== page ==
In the middle of a 4K last month. I can do this, right?
Before I was a middle-of-the-pack trail runner, I was a half decent swimmer and triathlete. It was swimming that gave me the courage to give triathlon a shot in a sport that favours runners and cyclists. Over my five years in the sport I acquired all of the gear needed to look like a triathlete, even if I never made it close to the podium.
(Triathlon is very much a gadget-y sport. Yes, you can complete a triathlon with bathing suit, mountain bike and running shoes, but you’ll want all the carbon fibre and neoprene too).
But after having our babies, I sold off my too small wetsuits and dusty road bike and stopped going to the pool because it seemed like I no longer had the time. Then, after moving from Winnipeg to Ontario’s cottage country, I no longer had a long list of nearby budget-friendly races to compete in. (Triathlon is so much more expensive in Ontario, but a rant about high race entry fees will be saved for another day.)
Returning to the sport was always in the back of my mind. What I loved best about sprint distance triathlon was that, with a reasonable amount of fitness, I always felt like I could pull off a respectable race. I even swam a 4K open water swim last month and finishing gave me the confidence to seriously think about signing up for a sprint distance race this summer. But when I went out for a sprint distance brick workout earlier this week (20K bike ride, 5K run), I struggled and ended up in tears because it was so hard. The only thing that kept me going was having read the race report of my pal Jared Chartrand (aka Irondad
), who spectacularly crashed during the biggest race of his season, a half Ironman that would have qualified him for the World Championships. The crash meant he lost his chance at qualifying, but he still finished the race. Here I was all pouty because my 5K was hard, and the reason it was hard was that (a) I’m no longer in my 20s, which is when I last raced, and (b) I’ve spent the last year running and cycling slowly and avoiding all speedwork.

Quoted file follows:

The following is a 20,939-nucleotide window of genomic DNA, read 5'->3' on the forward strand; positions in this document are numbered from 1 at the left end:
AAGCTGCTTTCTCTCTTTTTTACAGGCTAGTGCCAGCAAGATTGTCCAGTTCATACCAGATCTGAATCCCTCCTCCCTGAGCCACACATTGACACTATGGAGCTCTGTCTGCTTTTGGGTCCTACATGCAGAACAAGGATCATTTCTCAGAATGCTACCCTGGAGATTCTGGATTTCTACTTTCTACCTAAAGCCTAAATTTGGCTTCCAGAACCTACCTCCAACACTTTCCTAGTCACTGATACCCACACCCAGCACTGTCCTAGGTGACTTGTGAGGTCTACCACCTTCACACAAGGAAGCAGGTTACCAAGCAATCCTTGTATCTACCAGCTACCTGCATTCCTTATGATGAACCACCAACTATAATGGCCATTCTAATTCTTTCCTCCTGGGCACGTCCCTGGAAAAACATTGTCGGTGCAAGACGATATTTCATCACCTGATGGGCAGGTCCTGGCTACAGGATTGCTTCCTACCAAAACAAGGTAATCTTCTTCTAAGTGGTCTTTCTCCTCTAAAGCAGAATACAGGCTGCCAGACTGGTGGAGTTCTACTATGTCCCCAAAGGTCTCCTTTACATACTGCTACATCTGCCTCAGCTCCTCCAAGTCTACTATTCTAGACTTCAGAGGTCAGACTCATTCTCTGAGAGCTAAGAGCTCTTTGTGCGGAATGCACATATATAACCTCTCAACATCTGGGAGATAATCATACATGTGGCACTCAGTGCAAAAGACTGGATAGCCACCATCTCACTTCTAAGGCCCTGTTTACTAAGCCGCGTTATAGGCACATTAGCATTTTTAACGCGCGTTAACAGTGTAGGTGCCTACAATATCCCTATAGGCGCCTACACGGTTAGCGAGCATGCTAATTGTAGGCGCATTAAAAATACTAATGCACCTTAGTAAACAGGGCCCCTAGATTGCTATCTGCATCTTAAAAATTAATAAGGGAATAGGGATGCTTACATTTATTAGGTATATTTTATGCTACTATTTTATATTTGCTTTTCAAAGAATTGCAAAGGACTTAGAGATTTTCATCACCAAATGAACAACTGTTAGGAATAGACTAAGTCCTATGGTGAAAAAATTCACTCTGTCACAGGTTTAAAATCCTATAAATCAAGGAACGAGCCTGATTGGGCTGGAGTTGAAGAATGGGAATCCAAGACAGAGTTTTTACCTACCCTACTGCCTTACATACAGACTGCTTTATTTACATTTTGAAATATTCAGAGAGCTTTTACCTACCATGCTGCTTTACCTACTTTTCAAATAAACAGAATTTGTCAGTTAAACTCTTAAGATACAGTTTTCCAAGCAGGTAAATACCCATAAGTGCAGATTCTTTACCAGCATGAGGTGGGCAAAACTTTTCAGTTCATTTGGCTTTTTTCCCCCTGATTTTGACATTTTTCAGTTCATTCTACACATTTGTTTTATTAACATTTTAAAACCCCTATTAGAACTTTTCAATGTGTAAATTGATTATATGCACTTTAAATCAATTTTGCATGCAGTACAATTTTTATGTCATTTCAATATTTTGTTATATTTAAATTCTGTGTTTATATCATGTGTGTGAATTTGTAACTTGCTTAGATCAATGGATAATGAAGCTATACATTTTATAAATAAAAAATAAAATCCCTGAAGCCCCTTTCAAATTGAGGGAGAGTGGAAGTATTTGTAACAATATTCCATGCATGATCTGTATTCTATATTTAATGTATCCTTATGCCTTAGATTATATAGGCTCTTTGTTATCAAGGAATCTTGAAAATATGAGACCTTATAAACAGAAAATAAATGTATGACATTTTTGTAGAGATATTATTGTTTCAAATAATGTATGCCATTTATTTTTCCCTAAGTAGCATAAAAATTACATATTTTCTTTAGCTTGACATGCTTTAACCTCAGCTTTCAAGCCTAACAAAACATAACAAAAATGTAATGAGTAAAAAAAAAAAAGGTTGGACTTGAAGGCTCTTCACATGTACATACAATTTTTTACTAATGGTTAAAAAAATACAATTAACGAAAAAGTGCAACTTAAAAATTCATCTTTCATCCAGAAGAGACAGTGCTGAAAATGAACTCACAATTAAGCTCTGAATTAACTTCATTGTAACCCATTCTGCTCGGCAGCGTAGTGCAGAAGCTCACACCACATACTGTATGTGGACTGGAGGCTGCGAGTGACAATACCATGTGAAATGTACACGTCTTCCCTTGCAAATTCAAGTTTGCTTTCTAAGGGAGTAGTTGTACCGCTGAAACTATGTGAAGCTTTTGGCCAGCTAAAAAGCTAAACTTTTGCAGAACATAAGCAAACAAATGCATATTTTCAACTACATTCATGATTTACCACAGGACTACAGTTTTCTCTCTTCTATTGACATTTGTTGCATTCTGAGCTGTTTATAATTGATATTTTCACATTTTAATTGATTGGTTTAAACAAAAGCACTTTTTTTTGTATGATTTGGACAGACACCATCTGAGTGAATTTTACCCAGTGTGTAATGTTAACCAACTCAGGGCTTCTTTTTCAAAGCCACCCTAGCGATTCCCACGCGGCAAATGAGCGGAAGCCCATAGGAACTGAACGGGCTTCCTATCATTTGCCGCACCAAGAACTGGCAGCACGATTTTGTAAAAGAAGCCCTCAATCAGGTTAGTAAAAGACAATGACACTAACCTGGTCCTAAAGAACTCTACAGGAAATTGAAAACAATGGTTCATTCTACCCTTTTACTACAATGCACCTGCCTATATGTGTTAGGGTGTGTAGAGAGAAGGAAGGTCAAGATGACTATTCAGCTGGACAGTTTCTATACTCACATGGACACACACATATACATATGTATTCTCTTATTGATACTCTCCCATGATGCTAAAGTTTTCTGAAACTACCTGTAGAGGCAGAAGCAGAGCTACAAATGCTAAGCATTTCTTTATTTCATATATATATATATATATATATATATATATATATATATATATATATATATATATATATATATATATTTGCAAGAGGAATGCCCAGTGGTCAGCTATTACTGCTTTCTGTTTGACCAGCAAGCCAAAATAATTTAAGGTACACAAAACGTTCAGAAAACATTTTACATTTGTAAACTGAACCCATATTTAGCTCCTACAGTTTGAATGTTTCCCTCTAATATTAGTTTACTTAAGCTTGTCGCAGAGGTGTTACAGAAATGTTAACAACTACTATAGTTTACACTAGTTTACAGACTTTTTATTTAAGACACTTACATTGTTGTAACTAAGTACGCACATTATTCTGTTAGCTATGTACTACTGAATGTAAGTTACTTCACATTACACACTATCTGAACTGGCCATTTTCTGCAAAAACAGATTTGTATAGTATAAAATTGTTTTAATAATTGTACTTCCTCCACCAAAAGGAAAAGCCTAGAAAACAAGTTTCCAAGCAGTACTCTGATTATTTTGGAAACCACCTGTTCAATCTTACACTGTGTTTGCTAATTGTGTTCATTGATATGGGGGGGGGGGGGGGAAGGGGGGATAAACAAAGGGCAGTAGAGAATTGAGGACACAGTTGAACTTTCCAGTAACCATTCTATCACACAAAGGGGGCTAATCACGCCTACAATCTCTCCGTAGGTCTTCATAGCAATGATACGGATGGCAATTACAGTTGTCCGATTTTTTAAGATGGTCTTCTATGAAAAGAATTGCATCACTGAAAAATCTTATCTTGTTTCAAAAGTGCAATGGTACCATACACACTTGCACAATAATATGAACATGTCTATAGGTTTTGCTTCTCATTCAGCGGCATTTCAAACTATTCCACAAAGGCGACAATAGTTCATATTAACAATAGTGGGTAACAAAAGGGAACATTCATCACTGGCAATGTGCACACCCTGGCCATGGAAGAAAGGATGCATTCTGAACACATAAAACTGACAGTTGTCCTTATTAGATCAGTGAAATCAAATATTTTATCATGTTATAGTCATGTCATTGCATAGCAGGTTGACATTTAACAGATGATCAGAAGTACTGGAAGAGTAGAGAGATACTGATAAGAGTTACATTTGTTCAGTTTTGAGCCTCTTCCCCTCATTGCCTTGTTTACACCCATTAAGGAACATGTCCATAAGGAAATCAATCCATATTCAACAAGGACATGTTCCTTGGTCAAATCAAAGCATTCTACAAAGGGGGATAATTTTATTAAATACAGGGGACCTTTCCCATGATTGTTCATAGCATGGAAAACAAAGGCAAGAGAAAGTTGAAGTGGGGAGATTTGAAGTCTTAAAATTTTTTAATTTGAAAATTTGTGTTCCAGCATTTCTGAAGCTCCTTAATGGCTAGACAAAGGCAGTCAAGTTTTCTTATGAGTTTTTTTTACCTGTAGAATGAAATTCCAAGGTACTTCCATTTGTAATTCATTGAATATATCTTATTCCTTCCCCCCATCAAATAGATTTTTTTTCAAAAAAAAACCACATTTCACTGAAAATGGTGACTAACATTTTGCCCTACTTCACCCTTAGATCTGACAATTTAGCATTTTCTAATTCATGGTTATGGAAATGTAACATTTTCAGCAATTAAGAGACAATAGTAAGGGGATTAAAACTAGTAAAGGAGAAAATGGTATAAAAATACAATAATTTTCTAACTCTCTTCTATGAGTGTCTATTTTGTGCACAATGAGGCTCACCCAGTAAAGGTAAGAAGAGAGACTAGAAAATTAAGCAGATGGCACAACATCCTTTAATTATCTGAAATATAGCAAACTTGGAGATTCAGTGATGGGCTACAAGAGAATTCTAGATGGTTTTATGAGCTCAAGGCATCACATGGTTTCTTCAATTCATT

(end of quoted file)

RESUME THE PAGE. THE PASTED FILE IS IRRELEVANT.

I’m still up in the air about registering for this sprint triathlon (scheduled for August 12). I’ve joked to a few Facebook pals that I’d much rather register for a hilly 150KM charity bicycle ride that is the same weekend — because it would be easier than a sprint triathlon. (Endurance athletes have a very warped perception of what is “easy.”) At $60 this sprint triathlon is a bargain as race entries are concerned, and the race is practically in my backyard, making it possible to ride and run the course as part of training. Really, the only thing in my way is the voice in the back of my head that says “you’re too slow.”
Photo by Mike Melansen / Runner’s Life Peterborough
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